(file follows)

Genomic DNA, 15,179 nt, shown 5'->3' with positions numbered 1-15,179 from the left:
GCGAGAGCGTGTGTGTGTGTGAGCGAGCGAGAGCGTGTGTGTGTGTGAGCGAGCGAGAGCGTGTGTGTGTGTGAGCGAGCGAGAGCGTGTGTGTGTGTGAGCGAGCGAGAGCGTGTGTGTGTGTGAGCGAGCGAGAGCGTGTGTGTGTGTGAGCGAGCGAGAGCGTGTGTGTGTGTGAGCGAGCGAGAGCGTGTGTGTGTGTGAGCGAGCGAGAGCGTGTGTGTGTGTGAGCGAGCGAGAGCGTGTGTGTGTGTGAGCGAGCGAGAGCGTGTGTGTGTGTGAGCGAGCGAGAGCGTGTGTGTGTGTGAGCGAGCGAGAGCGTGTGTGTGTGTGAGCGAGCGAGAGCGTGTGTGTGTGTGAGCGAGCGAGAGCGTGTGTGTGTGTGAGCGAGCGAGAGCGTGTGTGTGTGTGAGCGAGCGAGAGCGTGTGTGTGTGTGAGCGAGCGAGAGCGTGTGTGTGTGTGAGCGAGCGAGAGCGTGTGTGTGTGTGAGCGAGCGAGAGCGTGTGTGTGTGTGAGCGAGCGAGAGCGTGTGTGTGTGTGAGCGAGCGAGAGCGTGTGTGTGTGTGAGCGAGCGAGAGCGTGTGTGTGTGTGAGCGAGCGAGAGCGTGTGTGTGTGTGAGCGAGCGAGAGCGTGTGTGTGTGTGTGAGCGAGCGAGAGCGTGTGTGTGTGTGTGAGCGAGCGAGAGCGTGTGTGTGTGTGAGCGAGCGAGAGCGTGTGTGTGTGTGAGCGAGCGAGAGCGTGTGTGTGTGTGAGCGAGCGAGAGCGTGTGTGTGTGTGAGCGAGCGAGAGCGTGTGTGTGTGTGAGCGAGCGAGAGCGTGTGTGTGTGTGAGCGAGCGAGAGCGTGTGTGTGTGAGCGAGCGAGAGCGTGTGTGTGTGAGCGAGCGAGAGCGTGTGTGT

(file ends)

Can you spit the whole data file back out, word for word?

Genomic DNA, 15,179 nt, shown 5'->3' with positions numbered 1-15,179 from the left:
GCGAGAGCGTGTGTGTGTGTGAGCGAGCGAGAGCGTGTGTGTGTGTGAGCGAGCGAGAGCGTGTGTGTGTGTGAGCGAGCGAGAGCGTGTGTGTGTGTGAGCGAGCGAGAGCGTGTGTGTGTGTGAGCGAGCGAGAGCGTGTGTGTGTGTGAGCGAGCGAGAGCGTGTGTGTGTGTGAGCGAGCGAGAGCGTGTGTGTGTGTGAGCGAGCGAGAGCGTGTGTGTGTGTGAGCGAGCGAGAGCGTGTGTGTGTGTGAGCGAGCGAGAGCGTGTGTGTGTGTGAGCGAGCGAGAGCGTGTGTGTGTGTGAGCGAGCGAGAGCGTGTGTGTGTGTGAGCGAGCGAGAGCGTGTGTGTGTGTGAGCGAGCGAGAGCGTGTGTGTGTGTGAGCGAGCGAGAGCGTGTGTGTGTGTGAGCGAGCGAGAGCGTGTGTGTGTGTGAGCGAGCGAGAGCGTGTGTGTGTGTGAGCGAGCGAGAGCGTGTGTGTGTGTGAGCGAGCGAGAGCGTGTGTGTGTGTGAGCGAGCGAGAGCGTGTGTGTGTGTGAGCGAGCGAGAGCGTGTGTGTGTGTGAGCGAGCGAGAGCGTGTGTGTGTGTGAGCGAGCGAGAGCGTGTGTGTGTGTGAGCGAGCGAGAGCGTGTGTGTGTGTGTGAGCGAGCGAGAGCGTGTGTGTGTGTGTGAGCGAGCGAGAGCGTGTGTGTGTGTGAGCGAGCGAGAGCGTGTGTGTGTGTGAGCGAGCGAGAGCGTGTGTGTGTGTGAGCGAGCGAGAGCGTGTGTGTGTGTGAGCGAGCGAGAGCGTGTGTGTGTGTGAGCGAGCGAGAGCGTGTGTGTGTGTGAGCGAGCGAGAGCGTGTGTGTGTGAGCGAGCGAGAGCGTGTGTGTGTGAGCGAGCGAGAGCGTGTGTGT